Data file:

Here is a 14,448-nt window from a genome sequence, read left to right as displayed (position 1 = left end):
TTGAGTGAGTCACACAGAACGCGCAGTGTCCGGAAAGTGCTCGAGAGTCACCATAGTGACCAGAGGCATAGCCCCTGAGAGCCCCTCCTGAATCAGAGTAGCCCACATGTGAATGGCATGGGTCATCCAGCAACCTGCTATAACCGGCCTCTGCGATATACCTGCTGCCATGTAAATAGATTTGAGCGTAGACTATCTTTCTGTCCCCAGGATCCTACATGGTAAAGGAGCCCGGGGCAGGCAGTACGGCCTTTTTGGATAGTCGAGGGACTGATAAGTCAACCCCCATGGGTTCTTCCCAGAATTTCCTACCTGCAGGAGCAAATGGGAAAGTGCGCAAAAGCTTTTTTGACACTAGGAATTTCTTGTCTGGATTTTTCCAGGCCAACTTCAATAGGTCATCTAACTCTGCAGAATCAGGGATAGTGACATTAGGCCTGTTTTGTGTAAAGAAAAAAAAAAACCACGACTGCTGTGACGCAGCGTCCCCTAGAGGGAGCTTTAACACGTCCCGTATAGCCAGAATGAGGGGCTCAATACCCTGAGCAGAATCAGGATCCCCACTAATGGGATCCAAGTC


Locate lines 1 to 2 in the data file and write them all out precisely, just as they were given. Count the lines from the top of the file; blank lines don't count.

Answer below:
Here is a 14,448-nt window from a genome sequence, read left to right as displayed (position 1 = left end):
TTGAGTGAGTCACACAGAACGCGCAGTGTCCGGAAAGTGCTCGAGAGTCACCATAGTGACCAGAGGCATAGCCCCTGAGAGCCCCTCCTGAATCAGAGTAGCCCACATGTGAATGGCATGGGTCATCCAGCAACCTGCTATAACCGGCCTCTGCGATATACCTGCTGCCATGTAAATAGATTTGAGCGTAGACTATCTTTCTGTCCCCAGGATCCTACATGGTAAAGGAGCCCGGGGCAGGCAGTACGGCCTTTTTGGATAGTCGAGGGACTGATAAGTCAACCCCCATGGGTTCTTCCCAGAATTTCCTACCTGCAGGAGCAAATGGGAAAGTGCGCAAAAGCTTTTTTGACACTAGGAATTTCTTGTCTGGATTTTTCCAGGCCAACTTCAATAGGTCATCTAACTCTGCAGAATCAGGGATAGTGACATTAGGCCTGTTTTGTGTAAAGAAAAAAAAAAACCACGACTGCTGTGACGCAGCGTCCCCTAGAGGGAGCTTTAACACGTCCCGTATAGCCAGAATGAGGGGCTCAATACCCTGAGCAGAATCAGGATCCCCACTAATGGGATCCAAGTC